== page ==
Why a Memorial? Why in Canada?

The Memorial to the Victims of Communism will serve as a public reminder of the millions of victims of Communism, and will bring the suffering of these victims into the public's consciousness.

Memorials are essential parts of our national landscape: they serve as important markers for events and people that make up the diverse fabric of our nation. In Canada, over 8 million people trace their roots to countries that suffered under Communism. Since the beginning of the first Communist regime in 1917, immigrants from Communist countries have flocked to Canada in search of freedom and safety.

For example, in 1948 when the Communist state of Czechoslovakia was officially established, thousands of Czechs fled their homeland, some leaving spouses, families, and businesses behind. From 1948-1952 over 10,000 Czechoslovaks immigrated to Canada. During the late 1970’s, Canada admitted nearly 70,000 refugees from Communist-ruled Vietnam. These people were dubbed "Vietnamese boat people" because of their willingness to flee their country and take to the ocean in tiny, leaky, unsafe boats. When Russians were fleeing their country after the Bolsheviks took power in 1917, Canada had no precedent for the mass relief of political refugees and at first refused them. However, after the persistent petitioning of various charitable groups and individuals on behalf of the refugees, exceptions were made, and many Russian families escaping the immediate results of Bolshevism immigrated to Canada.

Other examples of Canadian immigrants who fled Communist regimes in their homelands include:

  • 20,000 Russian Mennonites facing persecution in Communist Russia settled in Canada between 1923 and 1929
  • 14,000 Estonians immigrated to Canada between 1946 and 1955, escaping Communism in their homeland
  • 34,000 Ukrainians came to Canada after World War II as DPs or “displaced persons,” not wanting to return to the repression they faced in the Soviet Union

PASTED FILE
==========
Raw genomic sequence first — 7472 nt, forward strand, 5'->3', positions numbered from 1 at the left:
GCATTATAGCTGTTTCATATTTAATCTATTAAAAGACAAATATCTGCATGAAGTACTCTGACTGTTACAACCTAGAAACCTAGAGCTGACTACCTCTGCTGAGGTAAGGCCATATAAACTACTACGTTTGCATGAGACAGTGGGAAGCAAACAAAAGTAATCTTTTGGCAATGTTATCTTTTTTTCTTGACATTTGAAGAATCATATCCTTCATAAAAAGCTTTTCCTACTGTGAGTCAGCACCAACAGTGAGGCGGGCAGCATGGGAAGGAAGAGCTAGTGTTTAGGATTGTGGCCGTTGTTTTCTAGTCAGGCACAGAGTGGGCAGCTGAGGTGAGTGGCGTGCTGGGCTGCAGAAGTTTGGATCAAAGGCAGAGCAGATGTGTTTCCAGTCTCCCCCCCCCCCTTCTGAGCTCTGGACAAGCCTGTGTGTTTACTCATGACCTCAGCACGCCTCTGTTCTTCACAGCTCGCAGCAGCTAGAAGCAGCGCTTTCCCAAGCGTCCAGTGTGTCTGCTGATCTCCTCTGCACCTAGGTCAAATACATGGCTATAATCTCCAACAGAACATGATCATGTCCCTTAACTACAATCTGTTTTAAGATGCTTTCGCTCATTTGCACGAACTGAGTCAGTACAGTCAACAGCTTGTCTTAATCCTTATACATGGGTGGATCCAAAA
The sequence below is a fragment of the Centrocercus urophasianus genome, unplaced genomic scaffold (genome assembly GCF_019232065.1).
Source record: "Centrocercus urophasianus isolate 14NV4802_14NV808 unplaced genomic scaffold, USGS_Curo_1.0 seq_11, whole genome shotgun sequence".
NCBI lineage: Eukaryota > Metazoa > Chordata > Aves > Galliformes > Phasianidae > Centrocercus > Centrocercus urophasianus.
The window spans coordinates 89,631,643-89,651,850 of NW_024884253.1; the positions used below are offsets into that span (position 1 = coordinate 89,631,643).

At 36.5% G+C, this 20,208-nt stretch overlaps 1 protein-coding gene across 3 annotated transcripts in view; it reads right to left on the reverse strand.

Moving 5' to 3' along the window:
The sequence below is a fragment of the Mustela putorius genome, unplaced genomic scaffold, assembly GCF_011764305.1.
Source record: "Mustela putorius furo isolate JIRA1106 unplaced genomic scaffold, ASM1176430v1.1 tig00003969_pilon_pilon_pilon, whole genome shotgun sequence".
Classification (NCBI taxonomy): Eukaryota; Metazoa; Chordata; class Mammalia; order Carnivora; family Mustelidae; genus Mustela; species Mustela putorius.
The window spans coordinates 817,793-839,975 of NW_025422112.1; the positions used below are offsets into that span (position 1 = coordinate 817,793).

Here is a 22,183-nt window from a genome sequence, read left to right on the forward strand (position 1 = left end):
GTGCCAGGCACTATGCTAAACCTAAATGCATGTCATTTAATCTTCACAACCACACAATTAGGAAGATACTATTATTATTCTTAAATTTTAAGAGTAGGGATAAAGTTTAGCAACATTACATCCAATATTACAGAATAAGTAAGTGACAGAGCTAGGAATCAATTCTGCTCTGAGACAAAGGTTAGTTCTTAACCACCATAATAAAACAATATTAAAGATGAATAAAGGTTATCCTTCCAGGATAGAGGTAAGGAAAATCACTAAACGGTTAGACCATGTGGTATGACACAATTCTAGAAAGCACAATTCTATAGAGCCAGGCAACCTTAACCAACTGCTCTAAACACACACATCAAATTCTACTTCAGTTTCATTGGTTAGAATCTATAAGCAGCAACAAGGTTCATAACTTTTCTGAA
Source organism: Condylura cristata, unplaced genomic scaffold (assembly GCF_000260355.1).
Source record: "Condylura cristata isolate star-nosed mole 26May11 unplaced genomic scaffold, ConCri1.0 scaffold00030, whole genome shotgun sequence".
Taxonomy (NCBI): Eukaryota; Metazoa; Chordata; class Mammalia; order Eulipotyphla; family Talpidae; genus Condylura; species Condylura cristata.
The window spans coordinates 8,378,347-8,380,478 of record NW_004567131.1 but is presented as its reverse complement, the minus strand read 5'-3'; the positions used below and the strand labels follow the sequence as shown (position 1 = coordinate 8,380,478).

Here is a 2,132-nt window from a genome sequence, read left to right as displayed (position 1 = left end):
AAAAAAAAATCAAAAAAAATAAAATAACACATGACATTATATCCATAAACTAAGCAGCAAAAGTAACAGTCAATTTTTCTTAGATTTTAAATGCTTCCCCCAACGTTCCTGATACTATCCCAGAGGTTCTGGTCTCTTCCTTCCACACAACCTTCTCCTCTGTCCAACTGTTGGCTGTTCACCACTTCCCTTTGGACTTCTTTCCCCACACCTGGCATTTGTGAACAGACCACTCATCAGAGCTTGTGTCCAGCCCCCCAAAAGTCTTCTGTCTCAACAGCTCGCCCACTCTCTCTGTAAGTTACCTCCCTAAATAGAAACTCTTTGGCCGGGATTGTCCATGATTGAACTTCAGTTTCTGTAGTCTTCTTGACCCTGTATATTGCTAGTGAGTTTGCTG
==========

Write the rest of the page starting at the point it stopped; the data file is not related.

• 13,000 Latvians came to Canada following Latvia’s entrance into the Soviet Union after World War II
  • 37,000 Hungarians left Hungary after the Hungarian uprising and settled in Canada in between 1957 and 1958
  • 95,000 Poles came to Canada following the crushing of the solidarity movement against Communism in Poland

For these victims and many others, Canada represented—and continues to represent—peace, order, democracy, and above all liberty. Extraordinary evidence of this is the May 29, 2008 Royal Assent granted to Bill C-459, An Act to establish a Ukrainian Famine and Genocide (“Holodomor”) Memorial Day and to recognize the Ukrainian Famine of 1932-33 as an act of genocide, which made Canada the first nation to recognize the Holodomor as a genocide.

The Memorial to the Victims of Communism will memorialize the experience of millions of Canadians, and their families, who suffered as a result of Communism. It will raise Canadian and international awareness of “the most colossal case of political carnage in history” (The Black Book of Communism).

Canadian Communities Affected By Communism in their Homelands:

  • Armenian
  • Belarusian
  • Bosnian
  • Bulgarian
  • Cambodian
  • Chinese
  • Croatian
  • Cuban
  • Czech
  • Estonian
  • Finnish
  • Georgian
  • German
  • Hungarian
  • Korean
  • Latvian
  • Laotians
  • Lithuanian
  • Mennonite
  • Polish
  • Romanian
  • Russian
  • Korean
  • Serbian
  • Slovakian
  • Slovenian
  • Tibetan
  • Ukrainian
  • Vietnamese